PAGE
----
RangeRovers.net Forum banner

1 - 4 of 4 Posts

·
Registered
2002-2005 Range Rover MkIII / L322
Joined
·
2 Posts
Discussion Starter #1
Found out the hard way that if you hear a banging noise from the Cam timing chain, is to open the engine and replace all 3 guides. Allso do the right thing and replace the mainchain and the mainchain tentioner. I only did 215000KM's in mine. The other chains and tentioners seems to be OK.It seem that the long chain streches while the short one does not. allthough check your oilpump chain and tentioner aswell.
The biggest problem here in South Africa is that the toolkit to reallaign all can only be available through a LRD or BMWD or an acreddited fundy. They the get it from a library in Pretoria.The set however is cheap in UK and USA. To buy it and get it here will cost about 22 time the price.
 

·
Registered
Joined
·
367 Posts
i just did mine on a similar year /make (2005 hse). my advise to you is do not use any CHINESE made alignment tool kits. The jigs are not accurate and it isn't worth the time and effort to go back in repeatedly because your timing is not right.
This happened to me last week. i had to go back in to re-time my intake camshaft THREE TIMES,with a fourth on the way because i was using the red toolbox alignment kit.
The red kits are not labelled because they are chinese. Only use the blue kit or ones clearly labeled "made in Germany.
So i sent the red box back because i was unable to get my timing right on the intake can (bank 1-4) and now getting ready to rent the right/accurate German made kit.

If you get code p0011 after re-assembling the engine you'll know what the issue is after you pull the code if you use the wrong tools made in china.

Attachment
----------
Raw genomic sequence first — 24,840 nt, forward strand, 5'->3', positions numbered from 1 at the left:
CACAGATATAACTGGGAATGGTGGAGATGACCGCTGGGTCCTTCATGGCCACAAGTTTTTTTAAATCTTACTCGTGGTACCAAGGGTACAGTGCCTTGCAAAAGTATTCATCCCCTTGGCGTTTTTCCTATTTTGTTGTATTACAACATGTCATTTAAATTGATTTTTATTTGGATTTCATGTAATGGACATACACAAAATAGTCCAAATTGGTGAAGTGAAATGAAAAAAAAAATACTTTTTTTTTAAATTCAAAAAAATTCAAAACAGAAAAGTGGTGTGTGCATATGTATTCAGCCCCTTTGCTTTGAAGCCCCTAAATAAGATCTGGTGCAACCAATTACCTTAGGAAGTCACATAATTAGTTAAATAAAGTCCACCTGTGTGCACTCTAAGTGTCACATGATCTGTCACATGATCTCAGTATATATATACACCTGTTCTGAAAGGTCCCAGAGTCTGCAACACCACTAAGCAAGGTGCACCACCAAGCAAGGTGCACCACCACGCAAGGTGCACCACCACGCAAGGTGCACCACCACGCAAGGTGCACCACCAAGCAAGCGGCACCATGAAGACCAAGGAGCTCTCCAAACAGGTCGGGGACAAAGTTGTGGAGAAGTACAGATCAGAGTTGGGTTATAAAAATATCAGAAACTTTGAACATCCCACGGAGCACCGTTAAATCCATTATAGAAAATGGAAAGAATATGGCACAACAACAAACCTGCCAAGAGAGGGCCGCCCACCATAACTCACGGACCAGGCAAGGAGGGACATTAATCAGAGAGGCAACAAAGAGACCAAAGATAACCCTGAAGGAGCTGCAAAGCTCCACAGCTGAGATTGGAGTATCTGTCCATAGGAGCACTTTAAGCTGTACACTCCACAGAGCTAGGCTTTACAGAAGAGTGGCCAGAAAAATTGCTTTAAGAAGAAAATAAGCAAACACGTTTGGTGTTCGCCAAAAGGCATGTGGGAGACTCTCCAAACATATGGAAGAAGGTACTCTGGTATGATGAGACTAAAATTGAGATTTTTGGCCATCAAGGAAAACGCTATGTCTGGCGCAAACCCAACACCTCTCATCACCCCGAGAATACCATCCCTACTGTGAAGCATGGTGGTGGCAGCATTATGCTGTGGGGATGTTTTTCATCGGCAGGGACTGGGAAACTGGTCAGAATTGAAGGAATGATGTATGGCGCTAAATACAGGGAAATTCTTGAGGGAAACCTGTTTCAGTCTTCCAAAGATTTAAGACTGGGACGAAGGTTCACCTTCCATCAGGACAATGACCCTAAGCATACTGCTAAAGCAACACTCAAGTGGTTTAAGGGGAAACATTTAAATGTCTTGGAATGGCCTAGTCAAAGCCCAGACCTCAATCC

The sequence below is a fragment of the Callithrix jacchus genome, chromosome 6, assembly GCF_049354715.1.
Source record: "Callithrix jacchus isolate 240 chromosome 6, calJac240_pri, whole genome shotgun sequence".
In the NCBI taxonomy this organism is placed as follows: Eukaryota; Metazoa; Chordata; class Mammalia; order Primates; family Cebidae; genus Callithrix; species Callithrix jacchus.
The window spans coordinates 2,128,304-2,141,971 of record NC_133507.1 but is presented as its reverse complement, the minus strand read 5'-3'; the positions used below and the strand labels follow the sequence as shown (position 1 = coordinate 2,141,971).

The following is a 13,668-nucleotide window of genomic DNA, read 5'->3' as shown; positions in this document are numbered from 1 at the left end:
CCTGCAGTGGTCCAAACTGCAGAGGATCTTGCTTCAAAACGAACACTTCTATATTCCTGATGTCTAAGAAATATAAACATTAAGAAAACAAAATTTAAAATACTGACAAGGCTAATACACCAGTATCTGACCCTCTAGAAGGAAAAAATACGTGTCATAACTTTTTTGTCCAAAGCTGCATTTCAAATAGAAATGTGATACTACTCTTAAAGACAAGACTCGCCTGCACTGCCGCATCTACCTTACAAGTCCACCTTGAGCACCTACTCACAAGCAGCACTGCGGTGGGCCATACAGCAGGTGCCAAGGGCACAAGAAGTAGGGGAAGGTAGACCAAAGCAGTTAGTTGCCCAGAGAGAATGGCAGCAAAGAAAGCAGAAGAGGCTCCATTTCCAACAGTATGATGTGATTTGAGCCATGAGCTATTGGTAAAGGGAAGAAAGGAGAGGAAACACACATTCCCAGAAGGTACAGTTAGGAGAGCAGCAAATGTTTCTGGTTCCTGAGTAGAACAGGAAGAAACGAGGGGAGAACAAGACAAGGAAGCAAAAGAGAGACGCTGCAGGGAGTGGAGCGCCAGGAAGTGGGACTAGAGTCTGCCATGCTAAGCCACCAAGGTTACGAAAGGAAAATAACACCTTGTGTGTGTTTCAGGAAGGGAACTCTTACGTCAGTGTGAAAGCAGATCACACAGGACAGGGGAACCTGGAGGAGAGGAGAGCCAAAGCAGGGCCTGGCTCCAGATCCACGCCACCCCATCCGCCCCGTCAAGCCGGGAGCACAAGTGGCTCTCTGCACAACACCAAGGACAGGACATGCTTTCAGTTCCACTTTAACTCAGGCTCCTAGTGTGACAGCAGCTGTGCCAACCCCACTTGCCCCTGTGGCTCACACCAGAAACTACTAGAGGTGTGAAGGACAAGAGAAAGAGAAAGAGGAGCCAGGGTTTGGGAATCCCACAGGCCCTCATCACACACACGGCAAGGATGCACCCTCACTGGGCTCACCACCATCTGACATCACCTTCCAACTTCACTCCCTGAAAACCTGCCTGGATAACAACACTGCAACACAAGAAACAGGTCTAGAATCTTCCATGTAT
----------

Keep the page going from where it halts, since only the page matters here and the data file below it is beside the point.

If the back of the blocks lift anywhere above ".5mm" during your reassembly process, (IF YOU SEE A GAP BETWEEN YOUR BLOCKS AND THE TOP PART OF THE ENGINE BLOCK BASE) your timing will be off so make sure you have a 27 mm open wrench and an extra pair of hands holding things very steady during re-assembly.
Make sure before you tighten the tox bolt for the intake sproket you have the intake cam all the way back (counter clockwise and held there with that 127 mm wrench unitl you are able to secure it firmly in that position.
its so important as the ECM is programmed to read within a certian range but not beyond.. if for some reason there is so much movement during reassemly and things shift you can be sure youll be tearing down your upper timing cover etc to repeat the lock down /timing etc... I hope this helps... i learned the hard way...
 

·
Registered
Joined
·
367 Posts
Read my posts , i just went through this ...
 

·
Registered
2002-2005 Range Rover MkIII / L322
Joined
·
346 Posts
I am not sure if you are asking a question or making a statement.

Assuming you are asking a question on what to do about the timing kit for the M62 here is what I suggest. It is not optimal but it is a viable work around.

The timing kit contains 1) Bank 1 and Bank 2 blocks, 2) crank lock pin, 3) Vanos key (to turn Vanos to signal out), 4) deep well socket to remove Vanos solenoid, 5) Chain tensioner and 6) trigger wheel alignment jigs for Bank 1 and Bank 2.

1) If you have access to blocks of metal one could create the Bank 1 and 2 timing blocks. (I have seen people make a similar block for the BMW M54 engine out of wood). All that is required would be measurements from someone with the blocks (I no longer have mine) or measure the distances needed yourself. The blocks are basically thick pieces of iron with two slots ground out that mate with the square backs of the camshafts.

2) Crank lock lock pin can be fashioned from grinding down a thick and long enough metal bolt. Again someone could send you the critical measurements.

3) The vanos key can be made with a flat bar with welded pins that correspond and mate up to the vanos.

4) Deep well socket is not an issue, but needed.

5) I think with some finesse a zip tie would work.

6) Trigger wheel alignment - you can use the upper timing chain cover.

Those are your options.
 
1 - 4 of 4 Posts
Top